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The European Union wants to abandon coal by 2050, but this will require significant help from European banks, which still finance 26 per cent of all coal power plants in the world.
The discovery in the last few years of large gas reserves in the region has whetted appetites in Ankara, which has been forcefully demanding its piece of the pie, even at the risk of contesting the limits of respective economic zones as well as provoking the EU’s intervention and threatening the region’s stability.
As the EU wants to get ambitious on climate change, it will have to act fast and decisevely on coal – which is the source of 28 per cent of CO2 emissions. About 600 coal-fired power plants are still in operation in the EU, especially in Germany and Poland.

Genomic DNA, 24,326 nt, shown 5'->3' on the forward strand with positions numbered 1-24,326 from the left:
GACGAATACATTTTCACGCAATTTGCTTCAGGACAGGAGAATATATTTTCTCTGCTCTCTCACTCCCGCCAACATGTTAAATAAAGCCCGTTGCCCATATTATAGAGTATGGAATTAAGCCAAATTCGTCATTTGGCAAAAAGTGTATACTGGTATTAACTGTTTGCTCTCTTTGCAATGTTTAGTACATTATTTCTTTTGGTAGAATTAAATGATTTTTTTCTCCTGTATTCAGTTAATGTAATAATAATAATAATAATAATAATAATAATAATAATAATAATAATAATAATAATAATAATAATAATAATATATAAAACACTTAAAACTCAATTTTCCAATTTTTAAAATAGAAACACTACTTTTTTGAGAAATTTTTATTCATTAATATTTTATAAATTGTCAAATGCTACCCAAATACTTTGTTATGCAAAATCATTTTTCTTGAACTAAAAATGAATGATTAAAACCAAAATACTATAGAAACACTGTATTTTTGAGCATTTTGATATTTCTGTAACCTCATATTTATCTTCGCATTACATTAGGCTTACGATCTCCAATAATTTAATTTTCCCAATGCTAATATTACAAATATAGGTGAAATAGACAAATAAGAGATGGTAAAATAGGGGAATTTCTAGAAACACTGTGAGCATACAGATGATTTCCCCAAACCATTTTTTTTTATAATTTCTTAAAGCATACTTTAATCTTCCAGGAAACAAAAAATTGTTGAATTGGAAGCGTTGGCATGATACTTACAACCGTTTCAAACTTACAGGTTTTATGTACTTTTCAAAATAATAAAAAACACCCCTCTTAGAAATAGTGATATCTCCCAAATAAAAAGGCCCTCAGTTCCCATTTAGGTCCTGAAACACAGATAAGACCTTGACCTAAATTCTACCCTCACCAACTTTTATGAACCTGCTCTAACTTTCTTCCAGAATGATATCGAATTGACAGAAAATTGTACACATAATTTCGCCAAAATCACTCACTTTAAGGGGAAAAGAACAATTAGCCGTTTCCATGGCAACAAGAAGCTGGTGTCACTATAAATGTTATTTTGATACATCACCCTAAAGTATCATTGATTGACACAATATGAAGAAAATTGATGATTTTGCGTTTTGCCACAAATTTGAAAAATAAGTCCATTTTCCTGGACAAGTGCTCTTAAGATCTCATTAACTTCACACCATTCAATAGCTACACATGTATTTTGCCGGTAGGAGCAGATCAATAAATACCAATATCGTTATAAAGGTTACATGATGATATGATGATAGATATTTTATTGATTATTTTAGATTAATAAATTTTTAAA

Since some of the world’s largest gas reserves were discovered in Cyprus, the island has been coveted by fossil-fuel giants. The situation is burdening delicate negotiations on reunification.
“People across Europe overwhelmingly want the health, environmental, and employment benefits that come with switching from dirty coal, oil and gas to a universally accessible, affordable and renewably powered energy system and energy efficiency”.